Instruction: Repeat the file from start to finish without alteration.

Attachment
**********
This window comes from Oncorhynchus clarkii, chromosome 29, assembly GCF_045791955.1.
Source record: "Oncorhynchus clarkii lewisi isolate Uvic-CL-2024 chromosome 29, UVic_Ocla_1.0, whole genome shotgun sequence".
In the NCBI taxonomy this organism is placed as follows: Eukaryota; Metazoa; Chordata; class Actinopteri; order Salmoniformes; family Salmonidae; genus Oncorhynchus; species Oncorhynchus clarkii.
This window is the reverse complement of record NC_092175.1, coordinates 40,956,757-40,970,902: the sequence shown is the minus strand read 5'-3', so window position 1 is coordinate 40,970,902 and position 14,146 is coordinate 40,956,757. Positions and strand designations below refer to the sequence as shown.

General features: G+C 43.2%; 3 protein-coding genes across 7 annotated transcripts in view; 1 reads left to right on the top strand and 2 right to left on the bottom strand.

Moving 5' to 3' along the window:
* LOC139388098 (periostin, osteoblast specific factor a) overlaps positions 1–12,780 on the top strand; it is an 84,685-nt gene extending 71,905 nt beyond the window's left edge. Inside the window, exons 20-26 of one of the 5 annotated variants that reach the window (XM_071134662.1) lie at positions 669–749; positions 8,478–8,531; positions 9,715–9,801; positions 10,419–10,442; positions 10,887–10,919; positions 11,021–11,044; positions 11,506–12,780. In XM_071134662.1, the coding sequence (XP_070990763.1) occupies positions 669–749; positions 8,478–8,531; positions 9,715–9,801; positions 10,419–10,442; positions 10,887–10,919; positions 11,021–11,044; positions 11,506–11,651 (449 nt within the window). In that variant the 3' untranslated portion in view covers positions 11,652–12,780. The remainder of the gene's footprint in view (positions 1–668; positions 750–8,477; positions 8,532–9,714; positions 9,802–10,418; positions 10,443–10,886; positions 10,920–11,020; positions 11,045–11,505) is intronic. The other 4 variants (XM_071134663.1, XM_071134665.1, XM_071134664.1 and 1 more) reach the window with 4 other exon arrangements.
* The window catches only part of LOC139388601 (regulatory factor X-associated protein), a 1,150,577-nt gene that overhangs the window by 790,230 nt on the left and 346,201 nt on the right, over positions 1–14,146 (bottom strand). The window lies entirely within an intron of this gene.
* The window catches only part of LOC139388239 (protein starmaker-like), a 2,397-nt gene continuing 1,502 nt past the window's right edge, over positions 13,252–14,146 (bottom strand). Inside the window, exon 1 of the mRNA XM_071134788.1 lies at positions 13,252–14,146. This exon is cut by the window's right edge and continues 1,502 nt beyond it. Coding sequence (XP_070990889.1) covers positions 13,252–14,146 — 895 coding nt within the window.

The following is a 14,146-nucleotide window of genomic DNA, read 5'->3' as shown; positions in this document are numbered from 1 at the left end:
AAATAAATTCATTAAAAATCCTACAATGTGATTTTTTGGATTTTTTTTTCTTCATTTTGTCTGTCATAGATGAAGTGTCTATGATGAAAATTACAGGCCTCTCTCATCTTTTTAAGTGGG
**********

This window comes from Oncorhynchus clarkii, chromosome 29, assembly GCF_045791955.1.
Source record: "Oncorhynchus clarkii lewisi isolate Uvic-CL-2024 chromosome 29, UVic_Ocla_1.0, whole genome shotgun sequence".
In the NCBI taxonomy this organism is placed as follows: Eukaryota; Metazoa; Chordata; class Actinopteri; order Salmoniformes; family Salmonidae; genus Oncorhynchus; species Oncorhynchus clarkii.
This window is the reverse complement of record NC_092175.1, coordinates 40,956,757-40,970,902: the sequence shown is the minus strand read 5'-3', so window position 1 is coordinate 40,970,902 and position 14,146 is coordinate 40,956,757. Positions and strand designations below refer to the sequence as shown.

General features: G+C 43.2%; 3 protein-coding genes across 7 annotated transcripts in view; 1 reads left to right on the top strand and 2 right to left on the bottom strand.

Moving 5' to 3' along the window:
* LOC139388098 (periostin, osteoblast specific factor a) overlaps positions 1–12,780 on the top strand; it is an 84,685-nt gene extending 71,905 nt beyond the window's left edge. Inside the window, exons 20-26 of one of the 5 annotated variants that reach the window (XM_071134662.1) lie at positions 669–749; positions 8,478–8,531; positions 9,715–9,801; positions 10,419–10,442; positions 10,887–10,919; positions 11,021–11,044; positions 11,506–12,780. In XM_071134662.1, the coding sequence (XP_070990763.1) occupies positions 669–749; positions 8,478–8,531; positions 9,715–9,801; positions 10,419–10,442; positions 10,887–10,919; positions 11,021–11,044; positions 11,506–11,651 (449 nt within the window). In that variant the 3' untranslated portion in view covers positions 11,652–12,780. The remainder of the gene's footprint in view (positions 1–668; positions 750–8,477; positions 8,532–9,714; positions 9,802–10,418; positions 10,443–10,886; positions 10,920–11,020; positions 11,045–11,505) is intronic. The other 4 variants (XM_071134663.1, XM_071134665.1, XM_071134664.1 and 1 more) reach the window with 4 other exon arrangements.
* The window catches only part of LOC139388601 (regulatory factor X-associated protein), a 1,150,577-nt gene that overhangs the window by 790,230 nt on the left and 346,201 nt on the right, over positions 1–14,146 (bottom strand). The window lies entirely within an intron of this gene.
* The window catches only part of LOC139388239 (protein starmaker-like), a 2,397-nt gene continuing 1,502 nt past the window's right edge, over positions 13,252–14,146 (bottom strand). Inside the window, exon 1 of the mRNA XM_071134788.1 lies at positions 13,252–14,146. This exon is cut by the window's right edge and continues 1,502 nt beyond it. Coding sequence (XP_070990889.1) covers positions 13,252–14,146 — 895 coding nt within the window.

The following is a 14,146-nucleotide window of genomic DNA, read 5'->3' as shown; positions in this document are numbered from 1 at the left end:
AAATAAATTCATTAAAAATCCTACAATGTGATTTTTTGGATTTTTTTTTCTTCATTTTGTCTGTCATAGATGAAGTGTCTATGATGAAAATTACAGGCCTCTCTCATCTTTTTAAGTGGG